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1. Work gets sidelined

women watching at man spinning ball at office
LightField Studios / Shutterstock
Many workers slack off during the day games.

The tournament's blanket television coverage hooks fans, including many workers who slack off during the day games.

In 2022 the outplacement and executive coaching firm Challenger, Gray and Christmas estimated the lost productivity would cost employers $16.3 billion.

As smartphones have gotten better and data plans have made streaming of the games easier, many employers have simply given up on policing staff. The tourney is just too popular!

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2. Wanna bet?

Close up of a man's hand crushing a wad of hundred dollar bills in concept of getting money with bets in basketball
cunaplus / Shutterstock
Illegal betting on March Madness is huge.

The majority of gambling on March Madness occurs illegally (and technically, that includes your office pool!), so it can be difficult to determine the true figures on betting.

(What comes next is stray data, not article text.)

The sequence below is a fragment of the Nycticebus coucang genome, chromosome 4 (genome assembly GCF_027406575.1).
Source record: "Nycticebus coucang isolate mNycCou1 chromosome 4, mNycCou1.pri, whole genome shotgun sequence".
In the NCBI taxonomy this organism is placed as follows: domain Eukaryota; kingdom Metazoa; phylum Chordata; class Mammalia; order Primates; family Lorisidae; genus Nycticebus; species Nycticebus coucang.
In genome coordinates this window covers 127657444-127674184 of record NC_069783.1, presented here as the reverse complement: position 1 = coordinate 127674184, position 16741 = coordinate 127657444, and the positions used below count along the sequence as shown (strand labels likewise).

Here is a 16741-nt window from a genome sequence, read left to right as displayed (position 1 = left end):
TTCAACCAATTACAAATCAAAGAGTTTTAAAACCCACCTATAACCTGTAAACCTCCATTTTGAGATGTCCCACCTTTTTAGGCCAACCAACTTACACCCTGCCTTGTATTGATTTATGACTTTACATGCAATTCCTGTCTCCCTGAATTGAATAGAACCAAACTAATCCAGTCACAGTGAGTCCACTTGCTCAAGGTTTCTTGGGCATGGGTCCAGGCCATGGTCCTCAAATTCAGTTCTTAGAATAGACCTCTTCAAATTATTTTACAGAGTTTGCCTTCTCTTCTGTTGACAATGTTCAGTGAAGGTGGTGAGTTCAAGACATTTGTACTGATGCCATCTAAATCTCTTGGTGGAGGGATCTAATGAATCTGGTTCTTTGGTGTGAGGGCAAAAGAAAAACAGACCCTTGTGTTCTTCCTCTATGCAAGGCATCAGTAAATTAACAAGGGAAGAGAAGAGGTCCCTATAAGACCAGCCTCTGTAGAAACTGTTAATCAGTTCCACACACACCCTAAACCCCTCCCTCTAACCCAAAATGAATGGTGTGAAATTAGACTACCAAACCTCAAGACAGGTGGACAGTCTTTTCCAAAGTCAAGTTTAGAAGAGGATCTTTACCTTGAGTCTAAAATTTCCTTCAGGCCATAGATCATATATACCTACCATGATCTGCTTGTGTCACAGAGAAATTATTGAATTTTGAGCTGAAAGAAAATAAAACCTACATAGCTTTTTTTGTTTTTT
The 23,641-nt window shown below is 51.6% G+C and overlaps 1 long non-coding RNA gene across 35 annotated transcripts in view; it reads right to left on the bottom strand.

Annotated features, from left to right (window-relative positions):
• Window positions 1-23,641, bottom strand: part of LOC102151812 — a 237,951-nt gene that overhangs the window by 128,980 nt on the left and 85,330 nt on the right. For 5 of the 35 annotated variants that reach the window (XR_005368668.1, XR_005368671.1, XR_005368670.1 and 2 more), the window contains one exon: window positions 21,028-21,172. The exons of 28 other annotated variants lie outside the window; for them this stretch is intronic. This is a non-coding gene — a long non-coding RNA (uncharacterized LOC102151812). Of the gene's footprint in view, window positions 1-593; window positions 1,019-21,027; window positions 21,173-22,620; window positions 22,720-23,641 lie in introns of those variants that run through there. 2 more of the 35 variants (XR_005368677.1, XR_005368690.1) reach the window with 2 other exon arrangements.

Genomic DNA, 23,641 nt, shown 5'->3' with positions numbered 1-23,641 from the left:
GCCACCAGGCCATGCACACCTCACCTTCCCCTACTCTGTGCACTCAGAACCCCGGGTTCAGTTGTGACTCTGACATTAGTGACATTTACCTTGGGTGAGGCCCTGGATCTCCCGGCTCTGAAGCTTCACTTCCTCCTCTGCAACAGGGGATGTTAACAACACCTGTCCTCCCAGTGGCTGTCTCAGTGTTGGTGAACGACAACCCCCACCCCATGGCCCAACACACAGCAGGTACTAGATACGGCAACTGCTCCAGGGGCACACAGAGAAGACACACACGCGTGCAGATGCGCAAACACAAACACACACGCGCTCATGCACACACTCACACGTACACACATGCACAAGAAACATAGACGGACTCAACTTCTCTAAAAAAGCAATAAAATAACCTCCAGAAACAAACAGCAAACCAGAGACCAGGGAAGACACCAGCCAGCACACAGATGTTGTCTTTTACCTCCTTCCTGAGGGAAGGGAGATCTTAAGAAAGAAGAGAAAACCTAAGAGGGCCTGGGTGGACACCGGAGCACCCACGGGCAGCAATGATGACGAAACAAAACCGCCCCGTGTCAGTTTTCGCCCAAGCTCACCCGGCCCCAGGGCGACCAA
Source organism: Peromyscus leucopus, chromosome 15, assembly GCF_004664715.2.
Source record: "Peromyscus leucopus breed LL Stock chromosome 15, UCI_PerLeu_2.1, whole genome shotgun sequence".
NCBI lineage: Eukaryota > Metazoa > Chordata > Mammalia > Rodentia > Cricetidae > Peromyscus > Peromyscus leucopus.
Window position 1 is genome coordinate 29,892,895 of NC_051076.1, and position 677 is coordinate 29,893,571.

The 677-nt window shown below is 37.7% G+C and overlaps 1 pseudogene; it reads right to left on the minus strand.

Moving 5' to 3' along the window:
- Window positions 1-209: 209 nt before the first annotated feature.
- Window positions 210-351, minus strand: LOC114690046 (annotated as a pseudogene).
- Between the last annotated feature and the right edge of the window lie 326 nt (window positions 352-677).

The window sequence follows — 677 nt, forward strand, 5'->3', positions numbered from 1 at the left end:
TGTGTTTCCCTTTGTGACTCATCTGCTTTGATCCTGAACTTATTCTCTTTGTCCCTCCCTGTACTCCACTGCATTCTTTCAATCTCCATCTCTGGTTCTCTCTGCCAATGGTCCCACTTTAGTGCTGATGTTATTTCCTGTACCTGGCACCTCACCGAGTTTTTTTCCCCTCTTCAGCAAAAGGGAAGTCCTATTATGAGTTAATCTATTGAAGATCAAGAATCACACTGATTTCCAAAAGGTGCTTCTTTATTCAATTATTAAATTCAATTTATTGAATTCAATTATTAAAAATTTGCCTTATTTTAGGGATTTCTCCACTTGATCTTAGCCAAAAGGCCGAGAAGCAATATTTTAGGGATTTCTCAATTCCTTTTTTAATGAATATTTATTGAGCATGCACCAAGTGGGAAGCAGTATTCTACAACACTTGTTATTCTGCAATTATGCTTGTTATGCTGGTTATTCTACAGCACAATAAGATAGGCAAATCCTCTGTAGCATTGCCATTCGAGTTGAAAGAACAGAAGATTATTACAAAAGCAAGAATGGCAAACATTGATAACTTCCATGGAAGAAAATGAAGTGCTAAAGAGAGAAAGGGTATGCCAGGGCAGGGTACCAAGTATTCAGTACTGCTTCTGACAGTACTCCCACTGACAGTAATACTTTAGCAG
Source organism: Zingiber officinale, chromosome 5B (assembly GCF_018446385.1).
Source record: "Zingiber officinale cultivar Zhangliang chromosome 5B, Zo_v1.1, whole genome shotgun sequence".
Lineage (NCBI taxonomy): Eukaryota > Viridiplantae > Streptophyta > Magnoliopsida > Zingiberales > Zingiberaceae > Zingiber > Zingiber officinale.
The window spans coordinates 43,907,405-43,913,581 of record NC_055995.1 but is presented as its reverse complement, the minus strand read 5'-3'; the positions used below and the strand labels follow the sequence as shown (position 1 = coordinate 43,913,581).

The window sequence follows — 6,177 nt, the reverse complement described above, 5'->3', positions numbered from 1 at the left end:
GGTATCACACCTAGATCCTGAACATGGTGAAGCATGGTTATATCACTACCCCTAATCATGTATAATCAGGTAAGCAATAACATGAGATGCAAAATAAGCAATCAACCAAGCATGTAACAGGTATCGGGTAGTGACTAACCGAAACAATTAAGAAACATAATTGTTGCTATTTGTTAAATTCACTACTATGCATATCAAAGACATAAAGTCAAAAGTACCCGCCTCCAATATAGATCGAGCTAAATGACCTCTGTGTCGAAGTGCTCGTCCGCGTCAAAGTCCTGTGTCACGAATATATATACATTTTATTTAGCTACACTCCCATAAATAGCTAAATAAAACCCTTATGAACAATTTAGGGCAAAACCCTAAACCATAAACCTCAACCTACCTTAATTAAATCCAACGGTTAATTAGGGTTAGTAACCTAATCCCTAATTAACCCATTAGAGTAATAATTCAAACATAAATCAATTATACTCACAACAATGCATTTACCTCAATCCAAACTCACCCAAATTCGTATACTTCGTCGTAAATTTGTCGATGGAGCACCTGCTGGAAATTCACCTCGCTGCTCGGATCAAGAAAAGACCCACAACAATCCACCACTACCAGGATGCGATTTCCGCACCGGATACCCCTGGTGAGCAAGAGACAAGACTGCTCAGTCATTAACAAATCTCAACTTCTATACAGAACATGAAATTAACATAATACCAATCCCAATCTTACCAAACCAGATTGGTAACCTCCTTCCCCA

The American Gaming Association says that 68 million U.S. adults plan to wager $15.5 billion on this year’s tournament, including 21.5 million who plan to bet casually with their friends.

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3. Seat prices touch the rim

Basketball ball on stadium seat
Africa Studio / Shutterstock
Seats for the tournament can sell for thousands of dollars in the secondary market.

As of mid March, all-session tickets for the 2023 tournament can be found for about $550 to $650, with price increasing closer to the games. Championship game tickets will typically be over $500, according to TicketSmarter.

The average ticket price for an all-session ticket is $1,607.69, according to TickPick.

But that's a bargain compared to the NBA finals. Last year, seats for Game 1 of the Golden State Warriors-Boston Celtics series were offered for as much as $16,852, as of June 1, according to TicketSmarter.

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4. Package, er, deals?